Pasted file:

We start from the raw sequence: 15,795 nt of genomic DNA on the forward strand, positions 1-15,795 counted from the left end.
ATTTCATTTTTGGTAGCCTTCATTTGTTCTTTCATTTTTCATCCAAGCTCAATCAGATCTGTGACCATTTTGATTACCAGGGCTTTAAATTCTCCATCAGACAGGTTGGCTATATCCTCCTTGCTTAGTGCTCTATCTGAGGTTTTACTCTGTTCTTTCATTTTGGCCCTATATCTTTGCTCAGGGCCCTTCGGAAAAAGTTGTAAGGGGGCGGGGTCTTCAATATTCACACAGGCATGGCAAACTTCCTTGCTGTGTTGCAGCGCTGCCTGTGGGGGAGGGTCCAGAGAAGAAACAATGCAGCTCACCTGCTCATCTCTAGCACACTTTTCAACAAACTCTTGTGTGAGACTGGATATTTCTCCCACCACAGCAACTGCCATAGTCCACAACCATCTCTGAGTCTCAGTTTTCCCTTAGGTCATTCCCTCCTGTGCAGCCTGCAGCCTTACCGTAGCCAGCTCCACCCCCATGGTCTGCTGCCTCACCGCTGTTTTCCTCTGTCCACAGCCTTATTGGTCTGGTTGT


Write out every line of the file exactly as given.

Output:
We start from the raw sequence: 15,795 nt of genomic DNA on the forward strand, positions 1-15,795 counted from the left end.
ATTTCATTTTTGGTAGCCTTCATTTGTTCTTTCATTTTTCATCCAAGCTCAATCAGATCTGTGACCATTTTGATTACCAGGGCTTTAAATTCTCCATCAGACAGGTTGGCTATATCCTCCTTGCTTAGTGCTCTATCTGAGGTTTTACTCTGTTCTTTCATTTTGGCCCTATATCTTTGCTCAGGGCCCTTCGGAAAAAGTTGTAAGGGGGCGGGGTCTTCAATATTCACACAGGCATGGCAAACTTCCTTGCTGTGTTGCAGCGCTGCCTGTGGGGGAGGGTCCAGAGAAGAAACAATGCAGCTCACCTGCTCATCTCTAGCACACTTTTCAACAAACTCTTGTGTGAGACTGGATATTTCTCCCACCACAGCAACTGCCATAGTCCACAACCATCTCTGAGTCTCAGTTTTCCCTTAGGTCATTCCCTCCTGTGCAGCCTGCAGCCTTACCGTAGCCAGCTCCACCCCCATGGTCTGCTGCCTCACCGCTGTTTTCCTCTGTCCACAGCCTTATTGGTCTGGTTGT